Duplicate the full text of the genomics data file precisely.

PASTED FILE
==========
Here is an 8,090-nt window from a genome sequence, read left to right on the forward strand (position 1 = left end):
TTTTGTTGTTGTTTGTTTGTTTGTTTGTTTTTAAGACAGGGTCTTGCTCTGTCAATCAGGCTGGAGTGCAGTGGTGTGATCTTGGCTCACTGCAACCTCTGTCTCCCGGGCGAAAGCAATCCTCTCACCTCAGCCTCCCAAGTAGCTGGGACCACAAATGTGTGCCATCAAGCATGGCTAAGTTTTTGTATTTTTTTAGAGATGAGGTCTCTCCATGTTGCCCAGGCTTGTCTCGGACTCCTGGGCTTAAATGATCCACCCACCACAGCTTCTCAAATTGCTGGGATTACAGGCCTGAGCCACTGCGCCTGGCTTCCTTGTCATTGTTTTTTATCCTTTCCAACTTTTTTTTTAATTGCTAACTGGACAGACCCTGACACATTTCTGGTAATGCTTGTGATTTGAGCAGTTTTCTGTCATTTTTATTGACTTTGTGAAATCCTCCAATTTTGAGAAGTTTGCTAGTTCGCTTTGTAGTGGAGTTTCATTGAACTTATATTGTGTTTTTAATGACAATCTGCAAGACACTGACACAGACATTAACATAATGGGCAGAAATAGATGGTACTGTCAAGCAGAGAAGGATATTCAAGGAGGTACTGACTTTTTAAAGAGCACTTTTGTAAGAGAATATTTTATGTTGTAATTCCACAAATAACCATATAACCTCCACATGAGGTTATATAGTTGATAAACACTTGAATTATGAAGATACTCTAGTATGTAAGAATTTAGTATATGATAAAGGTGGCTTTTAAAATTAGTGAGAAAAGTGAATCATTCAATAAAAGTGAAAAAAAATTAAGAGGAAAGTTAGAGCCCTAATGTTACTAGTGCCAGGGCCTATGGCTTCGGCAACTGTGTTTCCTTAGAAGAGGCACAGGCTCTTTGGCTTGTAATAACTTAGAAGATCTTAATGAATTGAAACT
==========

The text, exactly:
Here is an 8,090-nt window from a genome sequence, read left to right on the forward strand (position 1 = left end):
TTTTGTTGTTGTTTGTTTGTTTGTTTGTTTTTAAGACAGGGTCTTGCTCTGTCAATCAGGCTGGAGTGCAGTGGTGTGATCTTGGCTCACTGCAACCTCTGTCTCCCGGGCGAAAGCAATCCTCTCACCTCAGCCTCCCAAGTAGCTGGGACCACAAATGTGTGCCATCAAGCATGGCTAAGTTTTTGTATTTTTTTAGAGATGAGGTCTCTCCATGTTGCCCAGGCTTGTCTCGGACTCCTGGGCTTAAATGATCCACCCACCACAGCTTCTCAAATTGCTGGGATTACAGGCCTGAGCCACTGCGCCTGGCTTCCTTGTCATTGTTTTTTATCCTTTCCAACTTTTTTTTTAATTGCTAACTGGACAGACCCTGACACATTTCTGGTAATGCTTGTGATTTGAGCAGTTTTCTGTCATTTTTATTGACTTTGTGAAATCCTCCAATTTTGAGAAGTTTGCTAGTTCGCTTTGTAGTGGAGTTTCATTGAACTTATATTGTGTTTTTAATGACAATCTGCAAGACACTGACACAGACATTAACATAATGGGCAGAAATAGATGGTACTGTCAAGCAGAGAAGGATATTCAAGGAGGTACTGACTTTTTAAAGAGCACTTTTGTAAGAGAATATTTTATGTTGTAATTCCACAAATAACCATATAACCTCCACATGAGGTTATATAGTTGATAAACACTTGAATTATGAAGATACTCTAGTATGTAAGAATTTAGTATATGATAAAGGTGGCTTTTAAAATTAGTGAGAAAAGTGAATCATTCAATAAAAGTGAAAAAAAATTAAGAGGAAAGTTAGAGCCCTAATGTTACTAGTGCCAGGGCCTATGGCTTCGGCAACTGTGTTTCCTTAGAAGAGGCACAGGCTCTTTGGCTTGTAATAACTTAGAAGATCTTAATGAATTGAAACT